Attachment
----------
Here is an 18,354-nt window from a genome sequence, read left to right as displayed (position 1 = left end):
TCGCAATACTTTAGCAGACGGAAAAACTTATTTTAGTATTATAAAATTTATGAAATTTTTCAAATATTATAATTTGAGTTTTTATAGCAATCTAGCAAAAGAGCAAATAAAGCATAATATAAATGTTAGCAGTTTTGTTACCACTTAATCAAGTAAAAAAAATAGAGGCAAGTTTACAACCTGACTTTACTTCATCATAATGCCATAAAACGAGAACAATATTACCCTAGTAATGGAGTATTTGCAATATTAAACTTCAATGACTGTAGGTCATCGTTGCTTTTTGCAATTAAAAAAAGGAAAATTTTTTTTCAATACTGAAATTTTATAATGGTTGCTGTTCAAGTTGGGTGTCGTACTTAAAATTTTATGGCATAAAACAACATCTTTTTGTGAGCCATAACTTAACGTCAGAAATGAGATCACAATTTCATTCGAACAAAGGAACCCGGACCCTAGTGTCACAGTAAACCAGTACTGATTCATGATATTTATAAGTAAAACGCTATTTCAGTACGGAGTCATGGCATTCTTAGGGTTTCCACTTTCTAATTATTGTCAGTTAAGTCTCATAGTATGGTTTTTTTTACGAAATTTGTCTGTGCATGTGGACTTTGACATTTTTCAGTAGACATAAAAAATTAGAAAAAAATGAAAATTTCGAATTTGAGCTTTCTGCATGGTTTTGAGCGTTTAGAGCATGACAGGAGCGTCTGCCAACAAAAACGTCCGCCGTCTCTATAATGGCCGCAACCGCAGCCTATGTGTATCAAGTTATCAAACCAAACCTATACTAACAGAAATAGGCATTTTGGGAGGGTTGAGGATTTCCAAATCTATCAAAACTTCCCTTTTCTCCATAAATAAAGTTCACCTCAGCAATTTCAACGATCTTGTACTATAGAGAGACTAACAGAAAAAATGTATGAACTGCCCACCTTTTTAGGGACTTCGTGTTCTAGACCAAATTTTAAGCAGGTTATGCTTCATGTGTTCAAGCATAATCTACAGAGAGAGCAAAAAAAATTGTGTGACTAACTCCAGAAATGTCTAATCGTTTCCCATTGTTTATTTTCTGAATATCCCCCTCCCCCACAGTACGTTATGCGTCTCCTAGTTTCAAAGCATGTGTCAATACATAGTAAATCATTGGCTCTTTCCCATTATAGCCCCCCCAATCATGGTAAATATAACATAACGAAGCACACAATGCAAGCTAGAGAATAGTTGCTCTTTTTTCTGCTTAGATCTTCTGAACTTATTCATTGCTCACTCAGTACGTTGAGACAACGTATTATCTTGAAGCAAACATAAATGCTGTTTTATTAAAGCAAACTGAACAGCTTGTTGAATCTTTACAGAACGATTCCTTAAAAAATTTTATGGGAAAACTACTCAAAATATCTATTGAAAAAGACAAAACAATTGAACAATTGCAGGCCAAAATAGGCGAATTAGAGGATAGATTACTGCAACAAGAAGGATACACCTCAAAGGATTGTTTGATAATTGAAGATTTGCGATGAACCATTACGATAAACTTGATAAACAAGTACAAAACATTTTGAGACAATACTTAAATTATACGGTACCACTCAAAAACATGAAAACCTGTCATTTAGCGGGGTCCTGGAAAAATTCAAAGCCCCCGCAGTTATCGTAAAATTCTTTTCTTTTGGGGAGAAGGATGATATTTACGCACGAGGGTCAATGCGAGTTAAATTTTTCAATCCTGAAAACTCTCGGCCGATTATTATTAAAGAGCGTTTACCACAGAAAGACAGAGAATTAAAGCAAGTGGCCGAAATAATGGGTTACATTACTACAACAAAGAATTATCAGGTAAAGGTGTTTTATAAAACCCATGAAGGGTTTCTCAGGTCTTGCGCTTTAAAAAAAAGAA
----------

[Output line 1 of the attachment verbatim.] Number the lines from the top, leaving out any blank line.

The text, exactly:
Here is an 18,354-nt window from a genome sequence, read left to right as displayed (position 1 = left end):